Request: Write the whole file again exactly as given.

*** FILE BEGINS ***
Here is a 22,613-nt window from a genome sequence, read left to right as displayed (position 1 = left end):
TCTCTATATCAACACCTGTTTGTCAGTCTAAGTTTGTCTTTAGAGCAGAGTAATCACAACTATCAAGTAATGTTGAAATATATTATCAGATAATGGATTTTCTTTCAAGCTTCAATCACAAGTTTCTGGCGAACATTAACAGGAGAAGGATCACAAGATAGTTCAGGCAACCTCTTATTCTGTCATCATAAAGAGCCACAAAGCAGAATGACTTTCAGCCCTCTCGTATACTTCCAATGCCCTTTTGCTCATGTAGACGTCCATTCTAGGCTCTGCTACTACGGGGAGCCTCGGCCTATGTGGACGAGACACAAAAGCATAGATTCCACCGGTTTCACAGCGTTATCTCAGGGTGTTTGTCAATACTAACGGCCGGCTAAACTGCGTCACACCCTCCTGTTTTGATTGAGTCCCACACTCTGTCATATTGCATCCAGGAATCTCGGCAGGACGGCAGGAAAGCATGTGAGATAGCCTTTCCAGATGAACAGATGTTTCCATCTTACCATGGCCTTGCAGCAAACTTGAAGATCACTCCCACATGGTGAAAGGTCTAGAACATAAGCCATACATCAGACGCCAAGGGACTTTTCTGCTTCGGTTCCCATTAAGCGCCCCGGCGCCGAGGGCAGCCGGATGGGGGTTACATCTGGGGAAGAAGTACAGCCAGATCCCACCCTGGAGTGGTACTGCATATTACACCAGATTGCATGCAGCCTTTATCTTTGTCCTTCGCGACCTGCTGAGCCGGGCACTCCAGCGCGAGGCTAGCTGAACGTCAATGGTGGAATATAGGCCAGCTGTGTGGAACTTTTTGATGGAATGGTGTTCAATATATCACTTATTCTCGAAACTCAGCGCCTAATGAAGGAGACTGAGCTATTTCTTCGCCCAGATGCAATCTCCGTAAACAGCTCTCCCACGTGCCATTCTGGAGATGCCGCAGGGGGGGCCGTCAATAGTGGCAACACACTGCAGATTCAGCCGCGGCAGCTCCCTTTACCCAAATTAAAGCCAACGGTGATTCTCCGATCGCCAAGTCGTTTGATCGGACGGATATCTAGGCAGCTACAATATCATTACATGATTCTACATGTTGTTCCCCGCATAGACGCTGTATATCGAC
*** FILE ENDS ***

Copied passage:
Here is a 22,613-nt window from a genome sequence, read left to right as displayed (position 1 = left end):
TCTCTATATCAACACCTGTTTGTCAGTCTAAGTTTGTCTTTAGAGCAGAGTAATCACAACTATCAAGTAATGTTGAAATATATTATCAGATAATGGATTTTCTTTCAAGCTTCAATCACAAGTTTCTGGCGAACATTAACAGGAGAAGGATCACAAGATAGTTCAGGCAACCTCTTATTCTGTCATCATAAAGAGCCACAAAGCAGAATGACTTTCAGCCCTCTCGTATACTTCCAATGCCCTTTTGCTCATGTAGACGTCCATTCTAGGCTCTGCTACTACGGGGAGCCTCGGCCTATGTGGACGAGACACAAAAGCATAGATTCCACCGGTTTCACAGCGTTATCTCAGGGTGTTTGTCAATACTAACGGCCGGCTAAACTGCGTCACACCCTCCTGTTTTGATTGAGTCCCACACTCTGTCATATTGCATCCAGGAATCTCGGCAGGACGGCAGGAAAGCATGTGAGATAGCCTTTCCAGATGAACAGATGTTTCCATCTTACCATGGCCTTGCAGCAAACTTGAAGATCACTCCCACATGGTGAAAGGTCTAGAACATAAGCCATACATCAGACGCCAAGGGACTTTTCTGCTTCGGTTCCCATTAAGCGCCCCGGCGCCGAGGGCAGCCGGATGGGGGTTACATCTGGGGAAGAAGTACAGCCAGATCCCACCCTGGAGTGGTACTGCATATTACACCAGATTGCATGCAGCCTTTATCTTTGTCCTTCGCGACCTGCTGAGCCGGGCACTCCAGCGCGAGGCTAGCTGAACGTCAATGGTGGAATATAGGCCAGCTGTGTGGAACTTTTTGATGGAATGGTGTTCAATATATCACTTATTCTCGAAACTCAGCGCCTAATGAAGGAGACTGAGCTATTTCTTCGCCCAGATGCAATCTCCGTAAACAGCTCTCCCACGTGCCATTCTGGAGATGCCGCAGGGGGGGCCGTCAATAGTGGCAACACACTGCAGATTCAGCCGCGGCAGCTCCCTTTACCCAAATTAAAGCCAACGGTGATTCTCCGATCGCCAAGTCGTTTGATCGGACGGATATCTAGGCAGCTACAATATCATTACATGATTCTACATGTTGTTCCCCGCATAGACGCTGTATATCGAC